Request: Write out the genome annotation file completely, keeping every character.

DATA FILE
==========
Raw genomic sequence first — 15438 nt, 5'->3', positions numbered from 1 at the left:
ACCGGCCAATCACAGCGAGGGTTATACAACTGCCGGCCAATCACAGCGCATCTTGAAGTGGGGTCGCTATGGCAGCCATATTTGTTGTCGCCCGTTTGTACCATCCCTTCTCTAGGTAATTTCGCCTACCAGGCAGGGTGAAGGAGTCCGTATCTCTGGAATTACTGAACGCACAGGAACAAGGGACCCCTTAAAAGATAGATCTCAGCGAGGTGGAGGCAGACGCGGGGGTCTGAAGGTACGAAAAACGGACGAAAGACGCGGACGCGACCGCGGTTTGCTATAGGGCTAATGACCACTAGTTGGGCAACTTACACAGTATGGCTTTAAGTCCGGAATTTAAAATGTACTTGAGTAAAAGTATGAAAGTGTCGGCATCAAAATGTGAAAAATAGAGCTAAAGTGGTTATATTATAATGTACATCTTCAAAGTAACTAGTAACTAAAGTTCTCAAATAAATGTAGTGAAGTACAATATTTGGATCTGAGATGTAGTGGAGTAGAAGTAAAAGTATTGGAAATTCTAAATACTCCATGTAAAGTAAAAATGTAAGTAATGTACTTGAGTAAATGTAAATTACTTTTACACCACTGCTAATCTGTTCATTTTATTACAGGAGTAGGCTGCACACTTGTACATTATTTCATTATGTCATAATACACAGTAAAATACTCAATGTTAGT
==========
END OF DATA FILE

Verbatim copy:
Raw genomic sequence first — 15438 nt, 5'->3', positions numbered from 1 at the left:
ACCGGCCAATCACAGCGAGGGTTATACAACTGCCGGCCAATCACAGCGCATCTTGAAGTGGGGTCGCTATGGCAGCCATATTTGTTGTCGCCCGTTTGTACCATCCCTTCTCTAGGTAATTTCGCCTACCAGGCAGGGTGAAGGAGTCCGTATCTCTGGAATTACTGAACGCACAGGAACAAGGGACCCCTTAAAAGATAGATCTCAGCGAGGTGGAGGCAGACGCGGGGGTCTGAAGGTACGAAAAACGGACGAAAGACGCGGACGCGACCGCGGTTTGCTATAGGGCTAATGACCACTAGTTGGGCAACTTACACAGTATGGCTTTAAGTCCGGAATTTAAAATGTACTTGAGTAAAAGTATGAAAGTGTCGGCATCAAAATGTGAAAAATAGAGCTAAAGTGGTTATATTATAATGTACATCTTCAAAGTAACTAGTAACTAAAGTTCTCAAATAAATGTAGTGAAGTACAATATTTGGATCTGAGATGTAGTGGAGTAGAAGTAAAAGTATTGGAAATTCTAAATACTCCATGTAAAGTAAAAATGTAAGTAATGTACTTGAGTAAATGTAAATTACTTTTACACCACTGCTAATCTGTTCATTTTATTACAGGAGTAGGCTGCACACTTGTACATTATTTCATTATGTCATAATACACAGTAAAATACTCAATGTTAGT